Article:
“Does single blind peer review hinder newcomers?” by Marco Seeber (Ghent University, Belgium) and Alberto Bacchelli (Delft University, Netherlands) has been published in the online version of Scientometrics. The article will be included in the special issue on “Scientometrics of peer review” that includes many articles originally presented at PEERE meetings and co-authored by PEERE members. Here is the (full open access) article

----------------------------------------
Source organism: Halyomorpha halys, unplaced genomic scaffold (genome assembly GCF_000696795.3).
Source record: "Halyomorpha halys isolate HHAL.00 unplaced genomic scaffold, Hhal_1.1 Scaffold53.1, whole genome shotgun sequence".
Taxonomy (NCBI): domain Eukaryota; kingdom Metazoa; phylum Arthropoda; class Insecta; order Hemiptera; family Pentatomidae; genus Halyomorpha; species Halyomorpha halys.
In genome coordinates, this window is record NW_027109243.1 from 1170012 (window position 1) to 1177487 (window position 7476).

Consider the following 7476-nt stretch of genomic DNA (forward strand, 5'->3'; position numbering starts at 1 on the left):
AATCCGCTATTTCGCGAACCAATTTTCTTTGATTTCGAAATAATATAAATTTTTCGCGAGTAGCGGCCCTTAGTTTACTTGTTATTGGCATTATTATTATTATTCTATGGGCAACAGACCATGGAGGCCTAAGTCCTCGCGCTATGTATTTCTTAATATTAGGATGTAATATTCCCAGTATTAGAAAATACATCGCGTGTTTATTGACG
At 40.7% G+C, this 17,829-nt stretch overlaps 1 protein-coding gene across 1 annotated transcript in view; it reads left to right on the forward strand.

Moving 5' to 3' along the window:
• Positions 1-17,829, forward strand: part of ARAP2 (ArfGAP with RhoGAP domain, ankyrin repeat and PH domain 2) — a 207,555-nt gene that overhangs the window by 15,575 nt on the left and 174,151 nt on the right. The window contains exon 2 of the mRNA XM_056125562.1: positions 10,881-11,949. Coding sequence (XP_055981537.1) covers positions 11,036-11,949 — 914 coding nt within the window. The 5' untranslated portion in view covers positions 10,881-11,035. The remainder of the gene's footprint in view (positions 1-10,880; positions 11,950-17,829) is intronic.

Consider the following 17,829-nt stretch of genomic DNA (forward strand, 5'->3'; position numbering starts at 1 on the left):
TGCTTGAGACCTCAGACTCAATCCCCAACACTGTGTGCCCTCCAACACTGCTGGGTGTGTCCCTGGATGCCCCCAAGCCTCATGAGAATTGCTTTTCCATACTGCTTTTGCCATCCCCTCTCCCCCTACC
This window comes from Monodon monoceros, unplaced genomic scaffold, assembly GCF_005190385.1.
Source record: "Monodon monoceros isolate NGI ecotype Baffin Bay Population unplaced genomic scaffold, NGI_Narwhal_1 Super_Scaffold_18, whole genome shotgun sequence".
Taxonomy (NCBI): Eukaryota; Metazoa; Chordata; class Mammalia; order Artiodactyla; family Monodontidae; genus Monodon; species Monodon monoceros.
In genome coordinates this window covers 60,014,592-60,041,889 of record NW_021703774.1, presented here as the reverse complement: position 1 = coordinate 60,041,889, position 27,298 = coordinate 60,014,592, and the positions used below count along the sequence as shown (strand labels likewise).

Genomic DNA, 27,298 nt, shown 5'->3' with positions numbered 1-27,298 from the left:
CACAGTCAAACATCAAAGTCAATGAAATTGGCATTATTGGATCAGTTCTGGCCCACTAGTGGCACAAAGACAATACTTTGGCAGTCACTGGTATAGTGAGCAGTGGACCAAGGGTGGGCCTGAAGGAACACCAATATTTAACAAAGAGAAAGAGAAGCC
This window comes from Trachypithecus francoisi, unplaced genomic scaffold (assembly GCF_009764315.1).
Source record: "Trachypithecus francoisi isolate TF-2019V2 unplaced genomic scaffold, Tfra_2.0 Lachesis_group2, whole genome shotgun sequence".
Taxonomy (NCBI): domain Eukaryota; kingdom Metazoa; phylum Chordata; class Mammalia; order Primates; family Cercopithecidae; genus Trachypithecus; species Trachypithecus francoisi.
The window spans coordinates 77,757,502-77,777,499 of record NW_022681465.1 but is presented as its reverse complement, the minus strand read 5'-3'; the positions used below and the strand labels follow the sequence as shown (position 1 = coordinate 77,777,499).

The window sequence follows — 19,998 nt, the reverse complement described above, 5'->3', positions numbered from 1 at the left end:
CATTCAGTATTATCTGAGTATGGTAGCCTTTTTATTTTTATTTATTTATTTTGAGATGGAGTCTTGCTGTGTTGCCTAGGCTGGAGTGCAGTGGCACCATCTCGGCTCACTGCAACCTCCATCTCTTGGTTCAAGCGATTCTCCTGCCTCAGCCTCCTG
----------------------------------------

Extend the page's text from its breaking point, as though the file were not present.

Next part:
Abstract. Several fields of research are characterized by the coexistence of two different peer review modes to select quality contributions for scientific venues, namely double blind (DBR) and single blind (SBR) peer review. In the first, the identities of both authors and reviewers are not known to each other, whereas in the latter the authors’ identities are visible since the start of the review process. The need to adopt either one of these modes has been object of scholarly debate, which has mostly focused on issues of fairness. Past work reported that SBR is potentially associated with biases related to the gender, nationality, and language of the authors, as well as the prestige and type of their institutions. Nevertheless, evidence is lacking on whether revealing the identities of the authors favors reputed authors and hinder newcomers, a bias with potentially important consequences in terms of knowledge production. Accordingly, we investigate whether and to what extent SBR, compared to a DBR, relates to a higher ration of reputed scholars, at the expense of newcomers. This relation is pivotal for science, as past research provided evidence that newcomers support renovation and advances in a research field by introducing new and heterodox ideas and approaches, whereas inbreeding have serious detrimental effects on innovation and creativity. Our study explores the mentioned issues in the field of computer science, by exploiting a database that encompasses 21,535 research papers authored by 47,201 individuals and published in 71 among the 80 most impactful computer science conferences in 2014 and 2015. We found evidence that—other characteristics of the conferences taken in consideration—SBR indeed relates to a lower ration of contributions from newcomers to the venue and particularly newcomers that are otherwise experienced of publishing in other computer science conferences, suggesting the possible existence of ingroup–outgroup behaviors that may harm knowledge advancement in the long run.